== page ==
This is another installment in my “A Deeper Look” series peeling back the layers of Outside In to better understand the meaning of the setting, themes, characters, plot, and style.Outside In is literary fiction in the emerging category of new adult focusing on characters in their twenties to thirties confronting issues with identity, career and relationships. It is a bildungsroman (novel of becoming), also know as coming of age story, but focuses on the moral and psychological growth of the protagonist ten years later in life than the traditional works in the bildungsroman genre.

Delaying the coming of age suggests becoming is not restricted to a specific time period and also to thrust more complex issues upon the main character than would be possible at an earlier period in life. Individuals mature at different rates and continue to become throughout their lives based on a multitude of factors, such as family background, emotional and mental capabilities, situations experienced, and cultural surroundings.

As was mentioned in the deeper look at themes, twenty-somethings are spending extended periods in higher education and living at home with parents for longer periods of time than previous generations due to the abundance of choices and the lack of maturity to make the increasingly complex choices required to transition from adolescence to adulthood.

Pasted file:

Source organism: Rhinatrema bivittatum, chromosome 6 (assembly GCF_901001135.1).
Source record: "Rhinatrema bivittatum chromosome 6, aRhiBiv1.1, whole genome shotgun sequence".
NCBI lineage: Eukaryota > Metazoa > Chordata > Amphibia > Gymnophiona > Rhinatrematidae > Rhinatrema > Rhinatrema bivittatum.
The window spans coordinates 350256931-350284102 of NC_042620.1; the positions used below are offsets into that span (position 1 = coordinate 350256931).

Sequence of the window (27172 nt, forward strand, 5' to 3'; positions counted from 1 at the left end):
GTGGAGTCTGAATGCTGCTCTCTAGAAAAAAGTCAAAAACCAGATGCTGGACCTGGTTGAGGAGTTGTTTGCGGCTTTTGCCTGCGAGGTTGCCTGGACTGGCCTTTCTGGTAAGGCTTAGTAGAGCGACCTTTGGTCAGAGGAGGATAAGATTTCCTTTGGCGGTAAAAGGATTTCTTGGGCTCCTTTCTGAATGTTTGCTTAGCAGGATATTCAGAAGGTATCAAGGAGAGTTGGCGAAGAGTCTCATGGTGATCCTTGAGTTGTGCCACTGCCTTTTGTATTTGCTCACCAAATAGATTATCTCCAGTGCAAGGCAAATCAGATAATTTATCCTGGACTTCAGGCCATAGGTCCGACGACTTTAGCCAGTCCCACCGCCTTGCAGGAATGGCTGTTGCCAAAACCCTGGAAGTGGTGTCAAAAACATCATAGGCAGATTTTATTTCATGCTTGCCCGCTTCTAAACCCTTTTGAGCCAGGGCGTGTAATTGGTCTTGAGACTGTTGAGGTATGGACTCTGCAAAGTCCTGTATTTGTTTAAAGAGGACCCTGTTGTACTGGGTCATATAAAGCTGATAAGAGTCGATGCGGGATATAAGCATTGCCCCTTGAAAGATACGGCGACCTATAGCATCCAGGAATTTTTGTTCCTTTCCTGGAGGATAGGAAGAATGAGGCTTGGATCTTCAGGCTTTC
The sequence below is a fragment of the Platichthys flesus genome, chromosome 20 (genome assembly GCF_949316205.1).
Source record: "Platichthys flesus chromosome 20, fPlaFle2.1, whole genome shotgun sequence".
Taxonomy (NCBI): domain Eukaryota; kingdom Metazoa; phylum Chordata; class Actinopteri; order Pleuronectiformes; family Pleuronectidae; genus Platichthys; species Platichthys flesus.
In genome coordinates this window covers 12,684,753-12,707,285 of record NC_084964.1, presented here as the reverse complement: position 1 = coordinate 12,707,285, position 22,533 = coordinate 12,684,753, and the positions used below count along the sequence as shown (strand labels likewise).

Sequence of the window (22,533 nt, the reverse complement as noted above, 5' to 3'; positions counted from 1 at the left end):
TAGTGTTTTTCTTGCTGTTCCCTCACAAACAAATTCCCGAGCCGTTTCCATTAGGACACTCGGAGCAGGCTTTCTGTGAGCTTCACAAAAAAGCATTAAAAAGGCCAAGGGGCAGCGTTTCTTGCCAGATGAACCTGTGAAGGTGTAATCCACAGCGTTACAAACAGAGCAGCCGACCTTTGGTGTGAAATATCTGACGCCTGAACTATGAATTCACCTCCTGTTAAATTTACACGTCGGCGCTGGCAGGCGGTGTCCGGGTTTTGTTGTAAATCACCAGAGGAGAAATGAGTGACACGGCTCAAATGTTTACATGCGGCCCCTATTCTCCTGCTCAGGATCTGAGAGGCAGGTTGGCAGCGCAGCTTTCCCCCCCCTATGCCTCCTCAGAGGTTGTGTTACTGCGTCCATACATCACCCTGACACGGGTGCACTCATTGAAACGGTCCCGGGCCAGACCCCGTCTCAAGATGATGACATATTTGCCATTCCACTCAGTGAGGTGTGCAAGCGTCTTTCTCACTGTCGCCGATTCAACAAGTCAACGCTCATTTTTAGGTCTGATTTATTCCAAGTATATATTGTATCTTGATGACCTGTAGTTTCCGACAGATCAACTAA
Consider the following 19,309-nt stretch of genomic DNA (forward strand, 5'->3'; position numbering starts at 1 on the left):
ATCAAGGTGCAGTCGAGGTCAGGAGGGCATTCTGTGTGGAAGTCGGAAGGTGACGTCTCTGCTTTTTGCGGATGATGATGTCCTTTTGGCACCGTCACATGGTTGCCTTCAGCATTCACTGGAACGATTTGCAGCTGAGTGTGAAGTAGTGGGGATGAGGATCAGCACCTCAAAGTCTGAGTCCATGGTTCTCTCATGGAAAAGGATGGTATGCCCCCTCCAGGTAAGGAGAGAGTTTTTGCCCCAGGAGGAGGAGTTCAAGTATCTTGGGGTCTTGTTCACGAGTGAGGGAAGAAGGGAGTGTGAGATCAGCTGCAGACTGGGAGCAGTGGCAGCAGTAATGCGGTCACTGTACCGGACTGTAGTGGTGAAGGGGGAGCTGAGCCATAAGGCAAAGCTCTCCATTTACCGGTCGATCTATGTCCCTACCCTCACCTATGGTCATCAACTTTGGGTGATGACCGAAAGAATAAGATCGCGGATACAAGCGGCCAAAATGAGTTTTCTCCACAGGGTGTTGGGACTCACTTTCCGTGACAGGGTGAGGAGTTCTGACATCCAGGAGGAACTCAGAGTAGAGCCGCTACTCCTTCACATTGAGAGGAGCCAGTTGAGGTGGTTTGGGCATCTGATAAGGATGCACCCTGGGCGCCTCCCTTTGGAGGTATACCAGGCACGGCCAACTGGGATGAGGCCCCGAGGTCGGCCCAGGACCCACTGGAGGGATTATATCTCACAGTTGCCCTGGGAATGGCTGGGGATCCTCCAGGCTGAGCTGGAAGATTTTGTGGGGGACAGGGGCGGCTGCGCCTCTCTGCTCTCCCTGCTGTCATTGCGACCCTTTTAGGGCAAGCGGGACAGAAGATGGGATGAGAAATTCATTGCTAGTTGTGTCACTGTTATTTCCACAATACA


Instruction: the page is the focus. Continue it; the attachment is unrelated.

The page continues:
Outside In is told in first person present tense similar to the popular Hunger Games and 50 Shades trilogies. This allows readers to embark on the protagonist’s journey through his or her thoughts, perceptions, and encounters as they happen. Although the first person limits the perspective to only one character’s view, it creates a much more visceral experience and allows readers to live vicariously through the protagonist feeling the experiences at a much deeper level.

Often on-the-nose, the dialogue is another distinctive style characteristic, meant to represent another shield the characters use to protect themselves. They talk about passion and living life to the fullest rather than doing anything except escaping to whatever vice is available. This also connects with the main theme of the story about how people live from the outside-in, wearing masks and veils and putting themselves in an environment to create the image of who they think they should be instead of trusting who they are and allowing their true selves to emerge.

Although there are serious messages and topics like addiction and self-medication in Outside In, it is intended also to be humorous and satirical, leaving the reader to discern the meaning. One person’s hackneyed phrase is another’s kernel of wisdom. Nothing should be taken at face value. The descriptions, characters, actions, and dialogue are meant to function as a mirror of modern culture and emphasize knowing what to do often results from learning what not to do.